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My two wheels get ticketed

Today across the country, cities celebrate national Dump the Pump Day by encouraging public transportation. By cutting back to one car, a two-person household can save more than $10.000 a year according to the American Public Transportation Association.

Teams from ABQ RIDE and the Rail Runner are doing their part by handing out goodies on various bus lines and Rail Runner trains throughout the day to promote a car-free lifestyle.

Me, I got a different kind of goodie.

As a bicycle commuter I wear a helmet and look both ways. But, I admit, I occasionally stretch traffic laws.

On June 16 at 9:43 a.m., a motorcycle cop flagged me down. He called me out on a violation of failing to obey the traffic control device at the corner of Silver and Cornell.

As surreal as it was to be standing on the sidewalk with my bike while an officer ran my driver's license through the system, it was even weirder to read the resulting warning notice.

License plate number—BICYCLE

Vehicle year—1900 (actually, 1988, but whatever)

Color—BLU (I'd call it gray and teal with yellow brake cables and red handle bars)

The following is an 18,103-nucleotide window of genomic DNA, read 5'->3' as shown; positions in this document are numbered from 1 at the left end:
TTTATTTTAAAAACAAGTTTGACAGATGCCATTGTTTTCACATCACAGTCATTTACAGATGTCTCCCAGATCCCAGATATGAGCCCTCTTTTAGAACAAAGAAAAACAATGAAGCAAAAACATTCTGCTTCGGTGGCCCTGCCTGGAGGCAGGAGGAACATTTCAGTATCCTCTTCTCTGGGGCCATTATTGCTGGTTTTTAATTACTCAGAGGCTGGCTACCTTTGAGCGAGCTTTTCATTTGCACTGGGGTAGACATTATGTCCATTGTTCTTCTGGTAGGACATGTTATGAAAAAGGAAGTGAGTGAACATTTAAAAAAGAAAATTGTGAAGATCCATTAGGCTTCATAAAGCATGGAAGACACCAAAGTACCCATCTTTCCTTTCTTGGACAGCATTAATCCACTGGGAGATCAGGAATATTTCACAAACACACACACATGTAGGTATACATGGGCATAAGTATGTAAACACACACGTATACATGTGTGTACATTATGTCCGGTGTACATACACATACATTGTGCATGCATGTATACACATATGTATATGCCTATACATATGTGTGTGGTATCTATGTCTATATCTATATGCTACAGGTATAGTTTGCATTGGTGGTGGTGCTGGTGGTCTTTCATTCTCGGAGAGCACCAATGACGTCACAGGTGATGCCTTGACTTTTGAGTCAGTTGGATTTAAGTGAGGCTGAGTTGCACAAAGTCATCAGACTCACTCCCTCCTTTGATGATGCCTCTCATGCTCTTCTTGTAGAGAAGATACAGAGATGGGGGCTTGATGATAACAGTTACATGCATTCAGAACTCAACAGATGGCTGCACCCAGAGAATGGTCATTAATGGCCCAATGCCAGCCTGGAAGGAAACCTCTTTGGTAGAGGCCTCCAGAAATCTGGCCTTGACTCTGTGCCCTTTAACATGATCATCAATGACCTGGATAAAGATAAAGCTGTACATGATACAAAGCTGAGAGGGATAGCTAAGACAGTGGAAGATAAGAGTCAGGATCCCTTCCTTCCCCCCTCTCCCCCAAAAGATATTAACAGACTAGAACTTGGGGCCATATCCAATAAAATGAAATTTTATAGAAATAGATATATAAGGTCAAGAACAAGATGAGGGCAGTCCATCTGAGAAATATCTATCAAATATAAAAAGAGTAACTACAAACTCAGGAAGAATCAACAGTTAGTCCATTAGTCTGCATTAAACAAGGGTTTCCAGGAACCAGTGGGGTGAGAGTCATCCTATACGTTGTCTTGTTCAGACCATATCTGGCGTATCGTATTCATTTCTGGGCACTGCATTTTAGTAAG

Under the line for make and model there is no mention of my aluminum frame Raleigh Technium other than BK. I think that stands for "bike."

Bicyclists are quick to defend our harmless commuting lawlessness. The truth is if we want to officers on our side, we need to follow the rules or pay the price just like everyone else on the road.

But is it wrong if I'm hoping my next violation is a speeding ticket?

V.19 No.34 | 8/26/2010

Hail, Velocipede!

Trail-a-Week: Kirtland

Mission not accomplished

There's a U.S. Air Force Base in the middle of Seoul, South Korea. If the myths of the American expatriate community are to be believed, they've got a Taco Bell in there. After three or four months of nothing but gim, bap and gimbap, I’ve witnessed otherwise-reasonable American civilians so thirsty for Fire Sauce they start to plan insurrections and armed raids. While I was in Seoul, my craving for Enchiritos never reached such a fever pitch, but I finally understood that urge to overthrow the government this morning when I went to ride my bike out by Kirtland Air Force Base.

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V.19 No.33 | 8/19/2010
Betty Sprocket

Hail, Velocipede!

Trail-a-Week: Paseo de las Montañas

Jeez, you guys, I’m runnin’ out of trails. For this, my penultimate week on the bike path beat, I had to search the map and my soul to find one I haven’t already written about. I couldn't remember ever having been on Paseo de las Montañas, and I couldn't exactly figure out why. The map showed it intersecting Tramway just south of Candelaria, a stretch of road I've traversed too many times to count. How could it be that I'd repeatedly ridden past an inviting bike-only turnoff without ever even noticing it? The answer is that there is no inviting bike-only turnoff. I made a couple of increasingly bewildered circuits on Tramway's western shoulder before giving up and hauling my bike through the grass until I found the trail.

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V.19 No.32 | 8/12/2010

Hail, Velocipede!

Trail-a-Week: Paseo del Volcan